Bored Piles

Bored piles are cylindrical bodies made of concrete (with or without reinforcement) which are installed in the ground by a variety of methods. They transmit high structural loads into lower, load-bearing soils. When installed in rows or in secant configuration they can form a supporting wall for an excavation or steep slope, or cut-off groundwater. The length, diameter, material, geometry and layout of the piles can be varied according to their intended use.

Types of Construction Method

The rotary bored method is used to produce uncased, partially / fully cased or slurry-supported bored piles. The soil is excavated by a drilling tool mounted at the tip of a telescopic Kelly bar.

The CFA method is a rotary drilling technique which permits high drilling performance but to a limited diameter and depth. This method employs a continuous flight auger as the drilling tool. When the final depth is reached, concrete is pumped from bottom to top through the hollow stem auger. The reinforcement is installed subsequently, assisted by a cage vibrator where required.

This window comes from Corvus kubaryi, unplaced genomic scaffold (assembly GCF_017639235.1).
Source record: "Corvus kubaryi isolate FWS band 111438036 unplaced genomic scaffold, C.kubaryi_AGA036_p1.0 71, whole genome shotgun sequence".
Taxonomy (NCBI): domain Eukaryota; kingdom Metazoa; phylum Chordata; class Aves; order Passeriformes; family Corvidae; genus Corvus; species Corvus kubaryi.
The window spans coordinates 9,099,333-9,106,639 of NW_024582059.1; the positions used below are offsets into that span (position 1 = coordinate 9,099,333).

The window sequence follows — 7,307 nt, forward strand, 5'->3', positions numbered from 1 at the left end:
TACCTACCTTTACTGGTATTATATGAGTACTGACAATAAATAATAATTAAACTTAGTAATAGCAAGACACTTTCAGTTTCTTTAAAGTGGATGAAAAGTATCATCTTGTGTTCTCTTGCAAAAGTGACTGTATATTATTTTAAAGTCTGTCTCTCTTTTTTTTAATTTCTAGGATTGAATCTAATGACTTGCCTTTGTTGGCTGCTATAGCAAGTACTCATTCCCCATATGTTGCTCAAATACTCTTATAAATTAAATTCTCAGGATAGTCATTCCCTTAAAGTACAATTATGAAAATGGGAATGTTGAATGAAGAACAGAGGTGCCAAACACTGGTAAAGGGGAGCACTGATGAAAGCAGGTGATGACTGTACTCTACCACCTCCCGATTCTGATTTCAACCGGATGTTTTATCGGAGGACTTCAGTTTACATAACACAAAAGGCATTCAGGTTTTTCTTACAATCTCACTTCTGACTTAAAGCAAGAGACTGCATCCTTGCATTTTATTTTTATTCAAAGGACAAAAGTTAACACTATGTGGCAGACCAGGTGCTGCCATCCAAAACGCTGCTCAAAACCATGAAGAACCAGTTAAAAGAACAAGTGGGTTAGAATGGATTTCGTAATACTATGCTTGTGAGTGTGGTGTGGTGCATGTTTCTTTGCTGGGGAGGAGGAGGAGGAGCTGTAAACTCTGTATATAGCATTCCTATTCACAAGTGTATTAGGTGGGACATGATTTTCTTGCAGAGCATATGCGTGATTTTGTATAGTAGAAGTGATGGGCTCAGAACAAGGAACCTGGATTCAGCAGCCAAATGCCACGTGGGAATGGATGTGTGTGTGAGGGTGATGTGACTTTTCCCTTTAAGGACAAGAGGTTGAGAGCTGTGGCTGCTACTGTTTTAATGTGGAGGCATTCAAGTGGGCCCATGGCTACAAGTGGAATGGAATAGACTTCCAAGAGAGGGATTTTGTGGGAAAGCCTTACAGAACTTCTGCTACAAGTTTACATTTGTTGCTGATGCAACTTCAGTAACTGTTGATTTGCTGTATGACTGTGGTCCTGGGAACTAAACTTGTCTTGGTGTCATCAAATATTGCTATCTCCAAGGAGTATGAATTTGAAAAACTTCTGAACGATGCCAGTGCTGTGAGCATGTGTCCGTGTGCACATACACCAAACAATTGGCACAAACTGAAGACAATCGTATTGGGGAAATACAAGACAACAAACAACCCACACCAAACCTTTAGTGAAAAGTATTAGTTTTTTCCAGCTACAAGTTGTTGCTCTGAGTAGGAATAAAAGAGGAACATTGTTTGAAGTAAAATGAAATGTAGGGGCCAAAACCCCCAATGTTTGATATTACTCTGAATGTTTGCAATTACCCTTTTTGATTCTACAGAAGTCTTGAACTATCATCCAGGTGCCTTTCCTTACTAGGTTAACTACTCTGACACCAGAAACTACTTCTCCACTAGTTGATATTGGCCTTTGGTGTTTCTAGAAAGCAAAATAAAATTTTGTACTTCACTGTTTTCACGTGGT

The cased CFA system links the CFA method with a full depth temporary casing.  Where this method can be adopted, it is particularly advantageous due to its enhanced production rates compared to conventional rotary bored piling.

The FDP system has a key advantage over other techniques, in that it transports virtually no drilling spoil to the surface.  It is primarily suited to displaceable soils (granular).  During drilling and extraction, the surrounding soil is displaced, concreting and reinforcement is executed as in the case of the CFA pile.


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